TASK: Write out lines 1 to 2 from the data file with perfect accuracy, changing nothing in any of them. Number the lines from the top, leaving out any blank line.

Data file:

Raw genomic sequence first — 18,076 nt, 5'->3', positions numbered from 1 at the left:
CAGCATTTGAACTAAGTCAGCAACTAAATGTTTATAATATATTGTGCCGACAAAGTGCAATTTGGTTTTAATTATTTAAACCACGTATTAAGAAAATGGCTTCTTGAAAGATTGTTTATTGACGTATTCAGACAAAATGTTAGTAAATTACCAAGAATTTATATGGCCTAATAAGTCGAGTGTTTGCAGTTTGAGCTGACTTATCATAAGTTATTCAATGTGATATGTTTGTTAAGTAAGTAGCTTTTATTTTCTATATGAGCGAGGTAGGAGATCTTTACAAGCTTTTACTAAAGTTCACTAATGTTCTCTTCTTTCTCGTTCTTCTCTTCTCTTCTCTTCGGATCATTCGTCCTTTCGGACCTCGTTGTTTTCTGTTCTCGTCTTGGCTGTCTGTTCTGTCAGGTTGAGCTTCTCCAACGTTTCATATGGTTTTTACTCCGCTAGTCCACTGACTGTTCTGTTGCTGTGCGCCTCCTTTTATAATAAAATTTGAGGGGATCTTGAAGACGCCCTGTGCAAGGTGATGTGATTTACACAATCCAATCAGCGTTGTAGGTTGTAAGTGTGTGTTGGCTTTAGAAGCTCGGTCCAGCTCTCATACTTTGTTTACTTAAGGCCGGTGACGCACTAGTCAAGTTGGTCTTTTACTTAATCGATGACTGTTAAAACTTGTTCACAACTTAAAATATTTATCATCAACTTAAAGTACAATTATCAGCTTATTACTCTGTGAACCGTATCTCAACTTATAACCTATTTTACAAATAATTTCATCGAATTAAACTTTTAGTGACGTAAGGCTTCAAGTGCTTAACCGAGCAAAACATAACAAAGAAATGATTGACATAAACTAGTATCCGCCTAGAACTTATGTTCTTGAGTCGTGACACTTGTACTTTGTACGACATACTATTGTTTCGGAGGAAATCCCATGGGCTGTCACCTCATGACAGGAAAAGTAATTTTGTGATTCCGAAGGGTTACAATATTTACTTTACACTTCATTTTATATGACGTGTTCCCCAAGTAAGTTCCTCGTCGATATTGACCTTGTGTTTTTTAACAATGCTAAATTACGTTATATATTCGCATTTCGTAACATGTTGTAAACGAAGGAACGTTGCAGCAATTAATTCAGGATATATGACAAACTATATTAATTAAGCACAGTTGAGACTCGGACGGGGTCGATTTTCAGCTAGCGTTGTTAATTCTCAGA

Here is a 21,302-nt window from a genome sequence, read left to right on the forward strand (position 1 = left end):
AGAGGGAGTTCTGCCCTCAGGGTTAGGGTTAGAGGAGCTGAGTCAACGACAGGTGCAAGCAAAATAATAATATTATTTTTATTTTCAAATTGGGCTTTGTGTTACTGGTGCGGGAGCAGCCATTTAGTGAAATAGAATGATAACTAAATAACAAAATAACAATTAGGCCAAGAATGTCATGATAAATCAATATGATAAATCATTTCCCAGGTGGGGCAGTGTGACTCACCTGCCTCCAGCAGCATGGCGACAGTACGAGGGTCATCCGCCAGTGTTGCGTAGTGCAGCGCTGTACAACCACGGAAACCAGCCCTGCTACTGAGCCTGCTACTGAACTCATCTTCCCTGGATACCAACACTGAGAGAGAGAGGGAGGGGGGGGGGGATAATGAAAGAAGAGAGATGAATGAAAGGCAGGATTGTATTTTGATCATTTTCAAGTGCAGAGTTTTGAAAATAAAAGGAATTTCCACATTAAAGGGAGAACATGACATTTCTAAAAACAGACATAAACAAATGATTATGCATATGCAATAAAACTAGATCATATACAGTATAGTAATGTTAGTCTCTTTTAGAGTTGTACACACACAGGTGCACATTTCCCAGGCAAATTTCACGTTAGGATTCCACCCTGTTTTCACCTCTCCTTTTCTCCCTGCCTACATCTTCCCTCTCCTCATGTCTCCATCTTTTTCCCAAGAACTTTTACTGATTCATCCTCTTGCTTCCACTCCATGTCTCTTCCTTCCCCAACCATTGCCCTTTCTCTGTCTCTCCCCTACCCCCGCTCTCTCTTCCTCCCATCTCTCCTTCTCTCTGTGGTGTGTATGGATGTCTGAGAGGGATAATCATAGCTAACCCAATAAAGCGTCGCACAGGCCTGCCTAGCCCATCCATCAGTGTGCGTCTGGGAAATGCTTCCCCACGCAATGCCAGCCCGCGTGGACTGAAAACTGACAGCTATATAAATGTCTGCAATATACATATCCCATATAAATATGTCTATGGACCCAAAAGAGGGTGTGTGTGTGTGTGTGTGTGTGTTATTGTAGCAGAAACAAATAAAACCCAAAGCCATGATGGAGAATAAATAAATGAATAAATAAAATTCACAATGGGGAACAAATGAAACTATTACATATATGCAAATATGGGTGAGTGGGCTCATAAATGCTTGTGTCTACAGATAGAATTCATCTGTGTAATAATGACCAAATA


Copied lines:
Raw genomic sequence first — 18,076 nt, 5'->3', positions numbered from 1 at the left:
CAGCATTTGAACTAAGTCAGCAACTAAATGTTTATAATATATTGTGCCGACAAAGTGCAATTTGGTTTTAATTATTTAAACCACGTATTAAGAAAATGGCTTCTTGAAAGATTGTTTATTGACGTATTCAGACAAAATGTTAGTAAATTACCAAGAATTTATATGGCCTAATAAGTCGAGTGTTTGCAGTTTGAGCTGACTTATCATAAGTTATTCAATGTGATATGTTTGTTAAGTAAGTAGCTTTTATTTTCTATATGAGCGAGGTAGGAGATCTTTACAAGCTTTTACTAAAGTTCACTAATGTTCTCTTCTTTCTCGTTCTTCTCTTCTCTTCTCTTCGGATCATTCGTCCTTTCGGACCTCGTTGTTTTCTGTTCTCGTCTTGGCTGTCTGTTCTGTCAGGTTGAGCTTCTCCAACGTTTCATATGGTTTTTACTCCGCTAGTCCACTGACTGTTCTGTTGCTGTGCGCCTCCTTTTATAATAAAATTTGAGGGGATCTTGAAGACGCCCTGTGCAAGGTGATGTGATTTACACAATCCAATCAGCGTTGTAGGTTGTAAGTGTGTGTTGGCTTTAGAAGCTCGGTCCAGCTCTCATACTTTGTTTACTTAAGGCCGGTGACGCACTAGTCAAGTTGGTCTTTTACTTAATCGATGACTGTTAAAACTTGTTCACAACTTAAAATATTTATCATCAACTTAAAGTACAATTATCAGCTTATTACTCTGTGAACCGTATCTCAACTTATAACCTATTTTACAAATAATTTCATCGAATTAAACTTTTAGTGACGTAAGGCTTCAAGTGCTTAACCGAGCAAAACATAACAAAGAAATGATTGACATAAACTAGTATCCGCCTAGAACTTATGTTCTTGAGTCGTGACACTTGTACTTTGTACGACATACTATTGTTTCGGAGGAAATCCCATGGGCTGTCACCTCATGACAGGAAAAGTAATTTTGTGATTCCGAAGGGTTACAATATTTACTTTACACTTCATTTTATATGACGTGTTCCCCAAGTAAGTTCCTCGTCGATATTGACCTTGTGTTTTTTAACAATGCTAAATTACGTTATATATTCGCATTTCGTAACATGTTGTAAACGAAGGAACGTTGCAGCAATTAATTCAGGATATATGACAAACTATATTAATTAAGCACAGTTGAGACTCGGACGGGGTCGATTTTCAGCTAGCGTTGTTAATTCTCAGA